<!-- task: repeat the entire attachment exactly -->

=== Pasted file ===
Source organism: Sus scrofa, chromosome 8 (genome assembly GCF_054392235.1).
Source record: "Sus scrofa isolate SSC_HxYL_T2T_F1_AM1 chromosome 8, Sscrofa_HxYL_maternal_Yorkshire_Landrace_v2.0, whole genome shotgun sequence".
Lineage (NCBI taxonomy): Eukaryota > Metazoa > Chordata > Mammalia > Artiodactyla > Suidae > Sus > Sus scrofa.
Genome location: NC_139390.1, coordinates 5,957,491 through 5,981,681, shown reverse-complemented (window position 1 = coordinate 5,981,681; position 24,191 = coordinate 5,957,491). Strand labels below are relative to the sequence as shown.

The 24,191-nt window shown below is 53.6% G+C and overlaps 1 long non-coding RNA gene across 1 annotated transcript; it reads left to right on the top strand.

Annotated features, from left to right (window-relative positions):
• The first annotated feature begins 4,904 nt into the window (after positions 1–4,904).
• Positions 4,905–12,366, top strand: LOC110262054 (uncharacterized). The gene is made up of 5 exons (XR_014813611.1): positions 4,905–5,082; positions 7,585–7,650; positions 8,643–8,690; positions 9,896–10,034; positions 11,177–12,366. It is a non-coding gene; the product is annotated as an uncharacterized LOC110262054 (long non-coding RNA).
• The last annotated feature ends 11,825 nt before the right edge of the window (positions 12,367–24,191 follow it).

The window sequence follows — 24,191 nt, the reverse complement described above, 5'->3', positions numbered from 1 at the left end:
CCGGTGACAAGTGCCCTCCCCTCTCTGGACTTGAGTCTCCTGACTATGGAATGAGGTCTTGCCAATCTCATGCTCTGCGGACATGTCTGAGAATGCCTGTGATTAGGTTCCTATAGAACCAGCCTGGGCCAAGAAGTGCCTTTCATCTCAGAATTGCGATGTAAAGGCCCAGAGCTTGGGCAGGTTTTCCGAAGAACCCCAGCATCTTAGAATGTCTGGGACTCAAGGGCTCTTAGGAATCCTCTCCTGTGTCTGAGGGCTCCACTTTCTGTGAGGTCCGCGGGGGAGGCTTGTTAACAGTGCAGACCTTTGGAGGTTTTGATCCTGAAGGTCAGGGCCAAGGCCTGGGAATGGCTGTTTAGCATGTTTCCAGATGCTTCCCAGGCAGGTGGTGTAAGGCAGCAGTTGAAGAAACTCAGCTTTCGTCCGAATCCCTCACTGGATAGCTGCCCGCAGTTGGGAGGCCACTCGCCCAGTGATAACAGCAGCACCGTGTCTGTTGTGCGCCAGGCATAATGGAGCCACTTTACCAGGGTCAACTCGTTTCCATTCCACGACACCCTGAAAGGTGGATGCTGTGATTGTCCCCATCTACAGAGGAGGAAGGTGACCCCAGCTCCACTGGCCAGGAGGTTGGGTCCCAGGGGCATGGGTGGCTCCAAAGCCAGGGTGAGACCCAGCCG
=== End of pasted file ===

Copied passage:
Source organism: Sus scrofa, chromosome 8 (genome assembly GCF_054392235.1).
Source record: "Sus scrofa isolate SSC_HxYL_T2T_F1_AM1 chromosome 8, Sscrofa_HxYL_maternal_Yorkshire_Landrace_v2.0, whole genome shotgun sequence".
Lineage (NCBI taxonomy): Eukaryota > Metazoa > Chordata > Mammalia > Artiodactyla > Suidae > Sus > Sus scrofa.
Genome location: NC_139390.1, coordinates 5,957,491 through 5,981,681, shown reverse-complemented (window position 1 = coordinate 5,981,681; position 24,191 = coordinate 5,957,491). Strand labels below are relative to the sequence as shown.

The 24,191-nt window shown below is 53.6% G+C and overlaps 1 long non-coding RNA gene across 1 annotated transcript; it reads left to right on the top strand.

Annotated features, from left to right (window-relative positions):
• The first annotated feature begins 4,904 nt into the window (after positions 1–4,904).
• Positions 4,905–12,366, top strand: LOC110262054 (uncharacterized). The gene is made up of 5 exons (XR_014813611.1): positions 4,905–5,082; positions 7,585–7,650; positions 8,643–8,690; positions 9,896–10,034; positions 11,177–12,366. It is a non-coding gene; the product is annotated as an uncharacterized LOC110262054 (long non-coding RNA).
• The last annotated feature ends 11,825 nt before the right edge of the window (positions 12,367–24,191 follow it).

The window sequence follows — 24,191 nt, the reverse complement described above, 5'->3', positions numbered from 1 at the left end:
CCGGTGACAAGTGCCCTCCCCTCTCTGGACTTGAGTCTCCTGACTATGGAATGAGGTCTTGCCAATCTCATGCTCTGCGGACATGTCTGAGAATGCCTGTGATTAGGTTCCTATAGAACCAGCCTGGGCCAAGAAGTGCCTTTCATCTCAGAATTGCGATGTAAAGGCCCAGAGCTTGGGCAGGTTTTCCGAAGAACCCCAGCATCTTAGAATGTCTGGGACTCAAGGGCTCTTAGGAATCCTCTCCTGTGTCTGAGGGCTCCACTTTCTGTGAGGTCCGCGGGGGAGGCTTGTTAACAGTGCAGACCTTTGGAGGTTTTGATCCTGAAGGTCAGGGCCAAGGCCTGGGAATGGCTGTTTAGCATGTTTCCAGATGCTTCCCAGGCAGGTGGTGTAAGGCAGCAGTTGAAGAAACTCAGCTTTCGTCCGAATCCCTCACTGGATAGCTGCCCGCAGTTGGGAGGCCACTCGCCCAGTGATAACAGCAGCACCGTGTCTGTTGTGCGCCAGGCATAATGGAGCCACTTTACCAGGGTCAACTCGTTTCCATTCCACGACACCCTGAAAGGTGGATGCTGTGATTGTCCCCATCTACAGAGGAGGAAGGTGACCCCAGCTCCACTGGCCAGGAGGTTGGGTCCCAGGGGCATGGGTGGCTCCAAAGCCAGGGTGAGACCCAGCCG